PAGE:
OpenLabs. Awsome product, insane price. Really insane. Very ignorant staff. Complete pigs.

Music Computing, I believe this is from one of the OpenLabs team. It also has the same issues as open labs on price, but one additional problem. They are horrendous looking DIY Garage builds. Just looks like a collection of off the shelf parts put into a box.

Receptor – Linux again ruins the day as the manufactures had to work constantly in order to try get Windows plug-ins working on the machine. Compatability was the main issue with this product.

Seelake Audiostation. In business 5 years yet nobody has one, nobody knows were to buy one, it's near impossible to even find a video on YouTube, and their official facebook page is pretty much dead. They also had a second product that they demonstrated and mysteriously vanished. Are these guys even in business any more?


I think the market is certainly ready for a Synth with a VST host. It will just take someone like KORG to get it right. My only fear there is they too are using Linux.

Regards
Sharp.


The only company doing It right is Wersi... however, they are aiming at 70+ aged organ players...

However, their software host has come a long way... the rest of their interface looks like an organ from the 80's... which is kind of a shame..

But as an Organ, their latest OAX works really well...
As an arranger... it works okay...
There however are no tools for synthplayers, they refuse to add encoders..

Strangely they still dont realise they could make money with an 88 key modern stagepiano/synth based on the same OAX software...
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Bachus
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PostPosted: Sat Apr 08, 2017 4:45 pm    Post subject: Reply with quote

Sharp wrote:


I think the market is certainly ready for a Synth with a VST host. It will just take someone like KORG to get it right.



How about Steven Kay building a new Karma (hardware workstation) with VST's as a soundsource... That would work..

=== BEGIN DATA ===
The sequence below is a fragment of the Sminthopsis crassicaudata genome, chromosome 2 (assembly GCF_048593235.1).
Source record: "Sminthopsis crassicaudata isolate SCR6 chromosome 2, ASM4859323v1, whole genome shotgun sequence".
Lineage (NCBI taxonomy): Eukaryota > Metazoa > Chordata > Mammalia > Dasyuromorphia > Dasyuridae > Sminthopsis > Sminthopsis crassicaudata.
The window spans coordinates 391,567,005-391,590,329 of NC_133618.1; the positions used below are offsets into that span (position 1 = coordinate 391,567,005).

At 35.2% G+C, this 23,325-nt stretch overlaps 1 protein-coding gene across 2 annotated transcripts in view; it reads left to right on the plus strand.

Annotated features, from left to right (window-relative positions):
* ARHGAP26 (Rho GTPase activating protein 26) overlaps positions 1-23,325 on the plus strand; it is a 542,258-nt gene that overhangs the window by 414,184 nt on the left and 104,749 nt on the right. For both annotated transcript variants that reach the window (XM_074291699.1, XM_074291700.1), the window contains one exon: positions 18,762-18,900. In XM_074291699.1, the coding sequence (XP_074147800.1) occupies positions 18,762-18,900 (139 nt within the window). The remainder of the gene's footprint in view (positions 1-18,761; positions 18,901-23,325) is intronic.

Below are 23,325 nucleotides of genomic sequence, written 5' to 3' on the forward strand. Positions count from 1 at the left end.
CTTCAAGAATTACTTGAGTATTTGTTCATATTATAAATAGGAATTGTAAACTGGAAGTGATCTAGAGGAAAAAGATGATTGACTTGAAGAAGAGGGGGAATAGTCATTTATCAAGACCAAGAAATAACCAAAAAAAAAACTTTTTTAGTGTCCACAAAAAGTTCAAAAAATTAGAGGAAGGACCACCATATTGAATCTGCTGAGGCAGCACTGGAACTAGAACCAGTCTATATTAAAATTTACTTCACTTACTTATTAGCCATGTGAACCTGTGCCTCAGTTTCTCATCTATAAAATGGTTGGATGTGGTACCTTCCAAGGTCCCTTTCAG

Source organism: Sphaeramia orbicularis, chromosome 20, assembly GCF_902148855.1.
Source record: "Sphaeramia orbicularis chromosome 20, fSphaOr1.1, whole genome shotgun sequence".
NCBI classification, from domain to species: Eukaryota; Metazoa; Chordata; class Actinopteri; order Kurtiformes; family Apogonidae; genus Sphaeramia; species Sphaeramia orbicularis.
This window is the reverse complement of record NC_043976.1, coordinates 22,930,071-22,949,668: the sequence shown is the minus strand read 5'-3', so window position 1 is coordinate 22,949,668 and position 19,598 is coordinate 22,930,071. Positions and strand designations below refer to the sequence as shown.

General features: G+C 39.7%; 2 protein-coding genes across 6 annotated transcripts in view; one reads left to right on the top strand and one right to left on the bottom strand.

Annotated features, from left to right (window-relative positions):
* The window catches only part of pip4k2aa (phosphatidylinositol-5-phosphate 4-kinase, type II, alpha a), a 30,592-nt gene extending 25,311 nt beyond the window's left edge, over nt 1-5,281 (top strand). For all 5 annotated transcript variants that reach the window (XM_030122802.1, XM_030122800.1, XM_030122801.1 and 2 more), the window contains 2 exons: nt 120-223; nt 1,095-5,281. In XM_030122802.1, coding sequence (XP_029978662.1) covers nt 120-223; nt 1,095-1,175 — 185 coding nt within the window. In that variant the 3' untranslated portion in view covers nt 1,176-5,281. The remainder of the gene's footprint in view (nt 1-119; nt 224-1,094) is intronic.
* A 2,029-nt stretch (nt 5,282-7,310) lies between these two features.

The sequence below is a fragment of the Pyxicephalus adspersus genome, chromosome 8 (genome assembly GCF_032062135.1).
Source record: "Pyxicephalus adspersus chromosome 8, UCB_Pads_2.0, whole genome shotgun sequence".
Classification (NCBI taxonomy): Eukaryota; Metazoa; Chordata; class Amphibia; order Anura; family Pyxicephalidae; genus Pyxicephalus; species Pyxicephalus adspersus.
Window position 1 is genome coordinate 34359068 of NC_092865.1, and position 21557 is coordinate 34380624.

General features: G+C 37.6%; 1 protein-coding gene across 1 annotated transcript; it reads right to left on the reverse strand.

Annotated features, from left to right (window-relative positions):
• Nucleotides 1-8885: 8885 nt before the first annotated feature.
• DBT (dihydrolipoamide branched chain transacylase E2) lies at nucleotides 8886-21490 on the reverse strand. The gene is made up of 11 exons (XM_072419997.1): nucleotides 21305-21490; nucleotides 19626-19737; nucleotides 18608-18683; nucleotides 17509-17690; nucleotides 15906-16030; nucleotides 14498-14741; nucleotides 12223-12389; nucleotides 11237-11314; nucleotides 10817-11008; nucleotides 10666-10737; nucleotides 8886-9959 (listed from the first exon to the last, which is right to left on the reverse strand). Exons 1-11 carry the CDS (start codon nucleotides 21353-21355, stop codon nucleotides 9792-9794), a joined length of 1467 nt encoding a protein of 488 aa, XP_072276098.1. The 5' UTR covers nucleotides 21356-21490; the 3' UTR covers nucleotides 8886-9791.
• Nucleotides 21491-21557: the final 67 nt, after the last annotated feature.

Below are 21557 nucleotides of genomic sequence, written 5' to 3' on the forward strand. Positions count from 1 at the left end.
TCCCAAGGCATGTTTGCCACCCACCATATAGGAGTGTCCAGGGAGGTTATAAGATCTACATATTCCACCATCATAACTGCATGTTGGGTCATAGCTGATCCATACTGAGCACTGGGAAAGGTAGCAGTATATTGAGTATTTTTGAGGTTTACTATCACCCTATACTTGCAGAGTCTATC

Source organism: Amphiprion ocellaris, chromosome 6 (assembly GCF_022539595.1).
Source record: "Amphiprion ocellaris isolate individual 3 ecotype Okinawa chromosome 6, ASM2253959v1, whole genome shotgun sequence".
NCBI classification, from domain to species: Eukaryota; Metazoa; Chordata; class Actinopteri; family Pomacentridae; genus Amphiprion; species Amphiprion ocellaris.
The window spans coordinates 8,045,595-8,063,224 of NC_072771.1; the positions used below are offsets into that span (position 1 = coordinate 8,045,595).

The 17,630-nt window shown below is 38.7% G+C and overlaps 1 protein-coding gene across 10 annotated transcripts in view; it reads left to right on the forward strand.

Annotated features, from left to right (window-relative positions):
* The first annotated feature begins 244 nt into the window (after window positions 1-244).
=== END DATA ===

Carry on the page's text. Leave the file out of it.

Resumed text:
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vEddY
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PostPosted: Sat Apr 08, 2017 8:21 pm    Post subject: Reply with quote

Sharp wrote:
True, but nobody has gotten it right.

I think the market is certainly ready for a Synth with a VST host. It will just take someone like KORG to get it right. My only fear there is they too are using Linux.

Regards
Sharp.


Mate, you know me, I luv' me my VST's Smile but I respectfully disagree on one thing - Seelake really works very well, and it's done properly. It's easy to navigate/manage and work with this thing is very straightforward. It's not stupidly expensive (i5 version was roughly around 2300EUR), although it still is, a little bit.

And I absolutely do think that it would be nice to have VST's in a product that's as tightly integrated as - for example - the Kronos is. But failing to get that, if we had Kontakt engine in a synth, we'd already be moving in the right direction.

The only proper way to do VST inside a real, hardware synth would be for that product to either be based around Windows or OSX, or to have it as an "additional hardware module" that's integrated inside a synth, with capability to either internally route everything, or to patch everything via external cabling. Windows way can - realistically - only be done via something like Windows Embedded, because a full implementation of Windows would probably not be a good way to go. And in terms of OSX - we all know how "happy" Apple is when somebody messes around with OS X unless it's in an Apple-based device. So, whichever way you go, it would be pretty complicated. So, might as well accept that reality and - if you need VSTs live (I do, and I had the same problem as we all have), then there are solutions that are readily available. I do a lot of work with Mainstage on my MBP and I'm very happy with that. It does mean that I'm carrying an additional rack of stuff with me when I have rehersal and/or do a live show, but it works without a problem.

BTW, I do agree on Music Computing comment, but then again, they do have products that kind of solve our problem, as well:
http://musiccomputing.com/controlblade-5-61-key-macos-x/
http://musiccomputing.com/controlblade-5-61-key-windows/

These are bone-breakingly pig-ugly, but... they work.